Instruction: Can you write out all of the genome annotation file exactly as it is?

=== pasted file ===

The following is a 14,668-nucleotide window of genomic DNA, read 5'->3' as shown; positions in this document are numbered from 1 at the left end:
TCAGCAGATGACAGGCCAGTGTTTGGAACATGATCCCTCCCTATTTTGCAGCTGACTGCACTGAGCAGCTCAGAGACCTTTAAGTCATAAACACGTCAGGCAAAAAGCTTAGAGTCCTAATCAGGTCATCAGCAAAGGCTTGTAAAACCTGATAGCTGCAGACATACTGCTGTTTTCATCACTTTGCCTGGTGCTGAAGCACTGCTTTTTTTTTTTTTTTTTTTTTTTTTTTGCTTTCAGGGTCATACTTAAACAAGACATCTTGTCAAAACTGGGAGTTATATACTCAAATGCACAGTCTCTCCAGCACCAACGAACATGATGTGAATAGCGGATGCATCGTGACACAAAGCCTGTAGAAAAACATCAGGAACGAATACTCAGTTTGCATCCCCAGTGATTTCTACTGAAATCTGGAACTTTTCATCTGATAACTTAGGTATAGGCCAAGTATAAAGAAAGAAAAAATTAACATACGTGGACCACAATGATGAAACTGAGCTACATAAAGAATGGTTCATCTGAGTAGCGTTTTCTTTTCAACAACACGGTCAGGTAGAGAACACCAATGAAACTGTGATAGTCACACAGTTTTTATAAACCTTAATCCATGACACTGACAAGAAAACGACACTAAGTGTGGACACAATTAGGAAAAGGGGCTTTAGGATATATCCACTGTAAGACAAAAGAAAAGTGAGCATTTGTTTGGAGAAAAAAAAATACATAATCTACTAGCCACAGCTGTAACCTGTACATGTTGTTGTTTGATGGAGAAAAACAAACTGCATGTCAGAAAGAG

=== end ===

The following is a 14,668-nucleotide window of genomic DNA, read 5'->3' as shown; positions in this document are numbered from 1 at the left end:
TCAGCAGATGACAGGCCAGTGTTTGGAACATGATCCCTCCCTATTTTGCAGCTGACTGCACTGAGCAGCTCAGAGACCTTTAAGTCATAAACACGTCAGGCAAAAAGCTTAGAGTCCTAATCAGGTCATCAGCAAAGGCTTGTAAAACCTGATAGCTGCAGACATACTGCTGTTTTCATCACTTTGCCTGGTGCTGAAGCACTGCTTTTTTTTTTTTTTTTTTTTTTTTTTTGCTTTCAGGGTCATACTTAAACAAGACATCTTGTCAAAACTGGGAGTTATATACTCAAATGCACAGTCTCTCCAGCACCAACGAACATGATGTGAATAGCGGATGCATCGTGACACAAAGCCTGTAGAAAAACATCAGGAACGAATACTCAGTTTGCATCCCCAGTGATTTCTACTGAAATCTGGAACTTTTCATCTGATAACTTAGGTATAGGCCAAGTATAAAGAAAGAAAAAATTAACATACGTGGACCACAATGATGAAACTGAGCTACATAAAGAATGGTTCATCTGAGTAGCGTTTTCTTTTCAACAACACGGTCAGGTAGAGAACACCAATGAAACTGTGATAGTCACACAGTTTTTATAAACCTTAATCCATGACACTGACAAGAAAACGACACTAAGTGTGGACACAATTAGGAAAAGGGGCTTTAGGATATATCCACTGTAAGACAAAAGAAAAGTGAGCATTTGTTTGGAGAAAAAAAAATACATAATCTACTAGCCACAGCTGTAACCTGTACATGTTGTTGTTTGATGGAGAAAAACAAACTGCATGTCAGAAAGAG